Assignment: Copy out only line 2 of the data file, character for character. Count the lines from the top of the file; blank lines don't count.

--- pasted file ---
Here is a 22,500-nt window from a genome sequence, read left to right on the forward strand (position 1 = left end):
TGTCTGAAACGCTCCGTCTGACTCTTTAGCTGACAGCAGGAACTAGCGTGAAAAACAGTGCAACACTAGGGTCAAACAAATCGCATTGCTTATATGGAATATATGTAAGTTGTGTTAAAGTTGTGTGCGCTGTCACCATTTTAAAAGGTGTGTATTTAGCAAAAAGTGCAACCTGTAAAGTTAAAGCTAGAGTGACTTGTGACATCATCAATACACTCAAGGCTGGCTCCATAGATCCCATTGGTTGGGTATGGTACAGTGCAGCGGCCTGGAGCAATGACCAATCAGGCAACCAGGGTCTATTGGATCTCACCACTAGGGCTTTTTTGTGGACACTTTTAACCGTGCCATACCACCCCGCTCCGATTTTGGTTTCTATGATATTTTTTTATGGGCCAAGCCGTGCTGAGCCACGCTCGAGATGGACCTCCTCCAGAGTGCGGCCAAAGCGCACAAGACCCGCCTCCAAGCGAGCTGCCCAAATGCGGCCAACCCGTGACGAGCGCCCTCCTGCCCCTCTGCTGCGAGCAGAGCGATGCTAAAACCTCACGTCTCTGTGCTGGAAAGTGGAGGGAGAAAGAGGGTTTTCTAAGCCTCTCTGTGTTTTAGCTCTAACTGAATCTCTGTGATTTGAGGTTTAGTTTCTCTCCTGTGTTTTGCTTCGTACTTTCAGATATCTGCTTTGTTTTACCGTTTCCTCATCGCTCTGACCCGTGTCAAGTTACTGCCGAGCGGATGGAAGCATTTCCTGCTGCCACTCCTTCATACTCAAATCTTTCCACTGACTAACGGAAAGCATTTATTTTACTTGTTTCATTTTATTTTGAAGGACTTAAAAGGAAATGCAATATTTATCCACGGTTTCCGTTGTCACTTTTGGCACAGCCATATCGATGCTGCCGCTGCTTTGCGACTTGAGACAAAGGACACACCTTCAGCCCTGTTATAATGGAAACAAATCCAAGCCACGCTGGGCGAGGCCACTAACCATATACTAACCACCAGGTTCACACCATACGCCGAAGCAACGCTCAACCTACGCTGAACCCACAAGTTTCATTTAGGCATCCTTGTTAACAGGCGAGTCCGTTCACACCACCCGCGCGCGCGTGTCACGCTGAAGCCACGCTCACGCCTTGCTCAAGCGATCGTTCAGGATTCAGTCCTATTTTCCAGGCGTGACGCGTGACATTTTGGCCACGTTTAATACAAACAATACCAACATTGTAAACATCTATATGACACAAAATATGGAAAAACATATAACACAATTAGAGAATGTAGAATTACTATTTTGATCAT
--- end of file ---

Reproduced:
TGTCTGAAACGCTCCGTCTGACTCTTTAGCTGACAGCAGGAACTAGCGTGAAAAACAGTGCAACACTAGGGTCAAACAAATCGCATTGCTTATATGGAATATATGTAAGTTGTGTTAAAGTTGTGTGCGCTGTCACCATTTTAAAAGGTGTGTATTTAGCAAAAAGTGCAACCTGTAAAGTTAAAGCTAGAGTGACTTGTGACATCATCAATACACTCAAGGCTGGCTCCATAGATCCCATTGGTTGGGTATGGTACAGTGCAGCGGCCTGGAGCAATGACCAATCAGGCAACCAGGGTCTATTGGATCTCACCACTAGGGCTTTTTTGTGGACACTTTTAACCGTGCCATACCACCCCGCTCCGATTTTGGTTTCTATGATATTTTTTTATGGGCCAAGCCGTGCTGAGCCACGCTCGAGATGGACCTCCTCCAGAGTGCGGCCAAAGCGCACAAGACCCGCCTCCAAGCGAGCTGCCCAAATGCGGCCAACCCGTGACGAGCGCCCTCCTGCCCCTCTGCTGCGAGCAGAGCGATGCTAAAACCTCACGTCTCTGTGCTGGAAAGTGGAGGGAGAAAGAGGGTTTTCTAAGCCTCTCTGTGTTTTAGCTCTAACTGAATCTCTGTGATTTGAGGTTTAGTTTCTCTCCTGTGTTTTGCTTCGTACTTTCAGATATCTGCTTTGTTTTACCGTTTCCTCATCGCTCTGACCCGTGTCAAGTTACTGCCGAGCGGATGGAAGCATTTCCTGCTGCCACTCCTTCATACTCAAATCTTTCCACTGACTAACGGAAAGCATTTATTTTACTTGTTTCATTTTATTTTGAAGGACTTAAAAGGAAATGCAATATTTATCCACGGTTTCCGTTGTCACTTTTGGCACAGCCATATCGATGCTGCCGCTGCTTTGCGACTTGAGACAAAGGACACACCTTCAGCCCTGTTATAATGGAAACAAATCCAAGCCACGCTGGGCGAGGCCACTAACCATATACTAACCACCAGGTTCACACCATACGCCGAAGCAACGCTCAACCTACGCTGAACCCACAAGTTTCATTTAGGCATCCTTGTTAACAGGCGAGTCCGTTCACACCACCCGCGCGCGCGTGTCACGCTGAAGCCACGCTCACGCCTTGCTCAAGCGATCGTTCAGGATTCAGTCCTATTTTCCAGGCGTGACGCGTGACATTTTGGCCACGTTTAATACAAACAATACCAACATTGTAAACATCTATATGACACAAAATATGGAAAAACATATAACACAATTAGAGAATGTAGAATTACTATTTTGATCAT